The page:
Hello geeks, and welcome! This article will cover the **NumPy identity matrix** denoted as **NumPy identity()**. Along with that, we will also look at its syntax and parameters for a better overall understanding. Then, we will see the application of all the theory parts through a couple of examples. But first, let us try to analyze the function through its definition.

An identity matrix is defined as a **square matrix (equal number of columns and rows)** with all the diagonal values equal to 1. At the same time, all the other places have a value of 0. The NumPy identity() function helps us with this and returns an identity matrix as you requested. The identity matrix is also known as the multiplicative identity for a square matrix. The identity matrix finds its importance when computing the **inverse of a matrix** and several other proofs.

## Syntax

`numpy.identity(n, dtype=None)`

This is the general syntax for our function. In the next section we will see the various parameters associated with it.

## Parameters

1. n:int

This parameter represents the number for which we desire to get the identity matrix.

2. dtype:data-type

This represents the data type of our identity matrix. By default, it is equal to “float”.

**Return**

OUT: NADARRAY

On completion of the program, it returns an identity matrix as requested by the user.

## Examples

As we are done with all the theory portions related to NumPy identity(), This section will look at how this function works and how it helps us achieve our desired output. We will start with an elementary-level example and gradually move our way to more complicated examples.

### 1. Basic example for NumPy identity matrix

```
import numpy as ppool
a=ppool.identity(3)
print(a)
```

```
[[1. 0. 0.]
[0. 1. 0.]
[0. 0. 1.]]
```

Above, we can see an elementary example of** the NumPy identity matrix**. First, we have **imported the NumPy module**. Following this, we used **a print statement along with our array to get the desired output**. Here, we can see the identity matrix has the **data type of float,** as we have not defined anything else. The main motive of this example was to make you aware of the usage of the syntax.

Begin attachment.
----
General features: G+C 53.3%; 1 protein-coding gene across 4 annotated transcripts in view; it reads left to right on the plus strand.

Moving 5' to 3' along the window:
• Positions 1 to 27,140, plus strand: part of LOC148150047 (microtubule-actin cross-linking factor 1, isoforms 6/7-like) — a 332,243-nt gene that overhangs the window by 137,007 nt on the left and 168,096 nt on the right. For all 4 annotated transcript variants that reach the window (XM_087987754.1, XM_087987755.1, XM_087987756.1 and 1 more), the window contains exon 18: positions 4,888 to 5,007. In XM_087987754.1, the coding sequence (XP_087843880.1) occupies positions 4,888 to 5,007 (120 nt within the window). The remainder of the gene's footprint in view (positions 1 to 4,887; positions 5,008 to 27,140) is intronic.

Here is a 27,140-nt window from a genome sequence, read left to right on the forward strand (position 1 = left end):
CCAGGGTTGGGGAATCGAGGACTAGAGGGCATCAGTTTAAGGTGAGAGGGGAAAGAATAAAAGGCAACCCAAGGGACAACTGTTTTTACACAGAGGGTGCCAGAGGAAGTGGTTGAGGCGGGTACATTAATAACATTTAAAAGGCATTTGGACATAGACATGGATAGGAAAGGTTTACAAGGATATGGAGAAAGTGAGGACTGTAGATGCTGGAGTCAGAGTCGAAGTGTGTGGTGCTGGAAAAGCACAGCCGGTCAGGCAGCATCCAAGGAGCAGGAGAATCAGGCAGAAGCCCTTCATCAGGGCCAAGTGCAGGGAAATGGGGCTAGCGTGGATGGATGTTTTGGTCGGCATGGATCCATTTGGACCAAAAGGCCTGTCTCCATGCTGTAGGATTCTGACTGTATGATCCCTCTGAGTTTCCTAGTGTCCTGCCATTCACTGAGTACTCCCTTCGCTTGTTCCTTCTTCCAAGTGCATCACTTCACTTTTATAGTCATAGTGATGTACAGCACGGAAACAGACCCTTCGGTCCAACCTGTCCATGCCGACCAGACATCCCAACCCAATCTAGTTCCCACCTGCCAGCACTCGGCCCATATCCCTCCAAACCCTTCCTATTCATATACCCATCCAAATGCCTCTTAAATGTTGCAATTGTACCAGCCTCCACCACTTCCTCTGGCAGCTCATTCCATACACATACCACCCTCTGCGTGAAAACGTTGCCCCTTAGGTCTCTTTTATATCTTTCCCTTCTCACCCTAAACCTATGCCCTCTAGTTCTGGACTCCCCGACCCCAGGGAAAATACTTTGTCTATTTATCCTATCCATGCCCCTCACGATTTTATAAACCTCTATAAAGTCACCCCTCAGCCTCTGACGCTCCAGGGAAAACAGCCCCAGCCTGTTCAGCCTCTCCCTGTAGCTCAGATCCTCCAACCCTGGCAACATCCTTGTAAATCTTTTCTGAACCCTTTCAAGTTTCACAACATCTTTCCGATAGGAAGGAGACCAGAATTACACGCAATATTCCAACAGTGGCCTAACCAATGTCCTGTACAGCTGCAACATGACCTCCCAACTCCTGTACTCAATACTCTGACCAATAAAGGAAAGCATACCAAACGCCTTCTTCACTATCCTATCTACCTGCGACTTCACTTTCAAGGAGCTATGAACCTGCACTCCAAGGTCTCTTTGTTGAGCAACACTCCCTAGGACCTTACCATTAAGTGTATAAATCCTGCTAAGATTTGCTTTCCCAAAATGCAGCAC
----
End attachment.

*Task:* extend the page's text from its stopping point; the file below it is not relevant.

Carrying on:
### 2. NumPy identity() as multiplication identity

```
import numpy as ppool
A=ppool.array([[16,2], [12,4]])
print(A)
B=ppool.identity(2,dtype=int)
print(B)
result=[[0,0], [0,0]]
for i in range(len(A)):
for j in range(len(B[0])):
for k in range(len(B)):
result[i][j] += A[i][k] * B[k][j]
for r in result:
print(r)
```

**Output:**

```
[[16 2]
[12 4]]
[[1 0]
[0 1]]
[16, 2]
[12, 4]
```

In the above example, we can see one of the many applications of the **identity matrix**. Like in the first example, we first imported the** NumPy library**. After this, we have **defined an array for which we want to find out the identity matrix**. After this, we defined our **identity matrix**.

Then, we have **defined a result similar to our matrix size, which will be updated later**. Then, we used the **for loop** to find and carry forward the matrix multiplication. In the end, our **output justifies our input**.

Why don’t you try out for the 3*3 matrix and tell me what result you got?

## NumPy identity() vs NumPy eye()

This section will look at the difference between 2 of the NumPy functions, as mentioned above. We have already discussed the NumPy identity in this article. Let us look at the definition of NumPy eye. The function returns a 2-d matrix with all non-diagonal terms equal to 0.

Whereas the diagonal terms are equal to 1. Like the identity matrix, the difference here is that the diagonal can be shifted up or down. Then, the matrix cannot be called an identity matrix anymore. For a complete analysis of NumPy eye(), you can refer to this article. Let us look at an example that will make things crystal clear to you.

NumPy identity() | NumPy eye() |
---|---|

`import numpy as ppool` | `import numpy as ppool` |

`[[1. 0. 0.]` | `[[0. 1. 0.]` |

## Conclusion

In this article, we covered the NumPy identity matrix. Besides that, we have also looked at its syntax and parameters. For better understanding, we looked at a couple of examples. We varied the syntax and looked at the output for each case. In the end, we can conclude that the function NumPy identity helps us get an identity matrix as desired by the user.

I hope this article was able to clear all of your doubts. But if you have any unsolved queries, feel free to write them down below in the comment section.

If you’re done reading this, why not read about auto clicker next?